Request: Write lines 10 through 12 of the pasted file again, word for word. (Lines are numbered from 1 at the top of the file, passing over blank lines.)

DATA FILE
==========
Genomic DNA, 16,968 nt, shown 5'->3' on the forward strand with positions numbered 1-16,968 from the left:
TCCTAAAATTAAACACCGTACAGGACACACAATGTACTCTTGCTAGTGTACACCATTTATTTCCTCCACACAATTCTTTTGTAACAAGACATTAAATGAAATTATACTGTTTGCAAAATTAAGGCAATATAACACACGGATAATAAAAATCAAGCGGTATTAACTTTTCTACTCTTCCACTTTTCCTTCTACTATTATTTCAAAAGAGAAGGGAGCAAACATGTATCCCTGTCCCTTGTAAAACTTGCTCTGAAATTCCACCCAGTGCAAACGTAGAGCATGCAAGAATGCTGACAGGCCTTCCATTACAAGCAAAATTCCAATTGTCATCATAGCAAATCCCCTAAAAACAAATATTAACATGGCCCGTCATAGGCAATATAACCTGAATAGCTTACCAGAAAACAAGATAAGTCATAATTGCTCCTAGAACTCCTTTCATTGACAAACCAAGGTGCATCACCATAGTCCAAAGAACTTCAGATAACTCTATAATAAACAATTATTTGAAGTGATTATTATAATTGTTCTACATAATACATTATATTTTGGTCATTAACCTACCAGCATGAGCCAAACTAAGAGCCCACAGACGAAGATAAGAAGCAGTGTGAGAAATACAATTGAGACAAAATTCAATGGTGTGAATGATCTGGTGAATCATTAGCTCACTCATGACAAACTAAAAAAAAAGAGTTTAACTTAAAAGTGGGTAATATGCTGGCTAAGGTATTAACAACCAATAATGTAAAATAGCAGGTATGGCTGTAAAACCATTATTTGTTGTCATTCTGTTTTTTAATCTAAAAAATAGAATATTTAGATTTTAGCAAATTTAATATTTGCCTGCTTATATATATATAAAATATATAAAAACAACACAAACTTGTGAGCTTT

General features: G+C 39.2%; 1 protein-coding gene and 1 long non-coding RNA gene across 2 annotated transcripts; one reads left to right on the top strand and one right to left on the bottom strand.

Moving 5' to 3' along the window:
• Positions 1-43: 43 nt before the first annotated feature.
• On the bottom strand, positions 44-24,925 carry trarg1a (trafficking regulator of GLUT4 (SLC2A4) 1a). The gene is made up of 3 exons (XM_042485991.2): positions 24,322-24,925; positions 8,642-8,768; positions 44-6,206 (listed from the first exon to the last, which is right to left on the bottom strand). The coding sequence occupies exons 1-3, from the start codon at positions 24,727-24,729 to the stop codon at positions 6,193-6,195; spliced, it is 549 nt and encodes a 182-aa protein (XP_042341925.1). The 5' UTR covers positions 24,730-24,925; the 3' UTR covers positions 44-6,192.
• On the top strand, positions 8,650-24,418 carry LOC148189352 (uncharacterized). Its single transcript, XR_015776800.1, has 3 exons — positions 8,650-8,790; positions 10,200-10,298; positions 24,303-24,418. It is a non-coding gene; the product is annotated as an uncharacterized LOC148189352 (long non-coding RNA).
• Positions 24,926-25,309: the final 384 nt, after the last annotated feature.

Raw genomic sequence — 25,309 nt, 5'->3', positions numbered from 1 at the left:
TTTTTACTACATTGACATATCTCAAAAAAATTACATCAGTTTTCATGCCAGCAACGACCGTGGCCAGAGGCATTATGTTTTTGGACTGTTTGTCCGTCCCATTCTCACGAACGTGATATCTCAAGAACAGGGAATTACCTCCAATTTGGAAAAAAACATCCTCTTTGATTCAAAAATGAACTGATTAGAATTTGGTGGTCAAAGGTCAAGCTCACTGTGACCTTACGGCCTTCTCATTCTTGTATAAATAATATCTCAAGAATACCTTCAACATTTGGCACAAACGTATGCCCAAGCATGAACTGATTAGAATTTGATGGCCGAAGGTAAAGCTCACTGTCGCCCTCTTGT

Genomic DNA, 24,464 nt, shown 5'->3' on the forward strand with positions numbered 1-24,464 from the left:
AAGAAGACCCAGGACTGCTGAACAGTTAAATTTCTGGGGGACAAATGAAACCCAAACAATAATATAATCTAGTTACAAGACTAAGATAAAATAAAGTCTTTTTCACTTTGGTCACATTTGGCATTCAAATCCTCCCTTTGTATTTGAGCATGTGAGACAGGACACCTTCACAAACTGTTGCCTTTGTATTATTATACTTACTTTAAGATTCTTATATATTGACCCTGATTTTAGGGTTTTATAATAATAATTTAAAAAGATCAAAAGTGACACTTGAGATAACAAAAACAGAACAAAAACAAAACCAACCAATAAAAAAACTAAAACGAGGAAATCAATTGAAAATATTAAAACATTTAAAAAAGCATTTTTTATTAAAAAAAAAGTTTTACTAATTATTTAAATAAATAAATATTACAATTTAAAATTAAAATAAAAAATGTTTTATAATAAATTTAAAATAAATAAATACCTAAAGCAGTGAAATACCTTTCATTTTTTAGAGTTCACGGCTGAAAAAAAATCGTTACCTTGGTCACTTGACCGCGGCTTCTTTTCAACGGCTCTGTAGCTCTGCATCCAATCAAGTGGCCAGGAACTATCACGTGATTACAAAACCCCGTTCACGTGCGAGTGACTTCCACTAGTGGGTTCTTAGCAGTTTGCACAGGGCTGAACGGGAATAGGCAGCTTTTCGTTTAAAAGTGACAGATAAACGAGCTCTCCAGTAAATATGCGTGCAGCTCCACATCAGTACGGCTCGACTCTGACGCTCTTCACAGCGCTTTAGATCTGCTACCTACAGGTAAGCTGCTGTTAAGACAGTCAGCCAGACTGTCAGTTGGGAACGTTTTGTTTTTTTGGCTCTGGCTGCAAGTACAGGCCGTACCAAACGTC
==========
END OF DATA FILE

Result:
TTTTTACTACATTGACATATCTCAAAAAAATTACATCAGTTTTCATGCCAGCAACGACCGTGGCCAGAGGCATTATGTTTTTGGACTGTTTGTCCGTCCCATTCTCACGAACGTGATATCTCAAGAACAGGGAATTACCTCCAATTTGGAAAAAAACATCCTCTTTGATTCAAAAATGAACTGATTAGAATTTGGTGGTCAAAGGTCAAGCTCACTGTGACCTTACGGCCTTCTCATTCTTGTATAAATAATATCTCAAGAATACCTTCAACATTTGGCACAAACGTATGCCCAAGCATGAACTGATTAGAATTTGATGGCCGAAGGTAAAGCTCACTGTCGCCCTCTTGT

Genomic DNA, 24,464 nt, shown 5'->3' on the forward strand with positions numbered 1-24,464 from the left:
AAGAAGACCCAGGACTGCTGAACAGTTAAATTTCTGGGGGACAAATGAAACCCAAACAATAATATAATCTAGTTACAAGACTAAGATAAAATAAAGTCTTTTTCACTTTGGTCACATTTGGCATTCAAATCCTCCCTTTGTATTTGAGCATGTGAGACAGGACACCTTCACAAACTGTTGCCTTTGTATTATTATACTTACTTTAAGATTCTTATATATTGACCCTGATTTTAGGGTTTTATAATAATAATTTAAAAAGATCAAAAGTGACACTTGAGATAACAAAAACAGAACAAAAACAAAACCAACCAATAAAAAAACTAAAACGAGGAAATCAATTGAAAATATTAAAACATTTAAAAAAGCATTTTTTATTAAAAAAAAAGTTTTACTAATTATTTAAATAAATAAATATTACAATTTAAAATTAAAATAAAAAATGTTTTATAATAAATTTAAAATAAATAAATACCTAAAGCAGTGAAATACCTTTCATTTTTTAGAGTTCACGGCTGAAAAAAAATCGTTACCTTGGTCACTTGACCGCGGCTTCTTTTCAACGGCTCTGTAGCTCTGCATCCAATCAAGTGGCCAGGAACTATCACGTGATTACAAAACCCCGTTCACGTGCGAGTGACTTCCACTAGTGGGTTCTTAGCAGTTTGCACAGGGCTGAACGGGAATAGGCAGCTTTTCGTTTAAAAGTGACAGATAAACGAGCTCTCCAGTAAATATGCGTGCAGCTCCACATCAGTACGGCTCGACTCTGACGCTCTTCACAGCGCTTTAGATCTGCTACCTACAGGTAAGCTGCTGTTAAGACAGTCAGCCAGACTGTCAGTTGGGAACGTTTTGTTTTTTTGGCTCTGGCTGCAAGTACAGGCCGTACCAAACGTC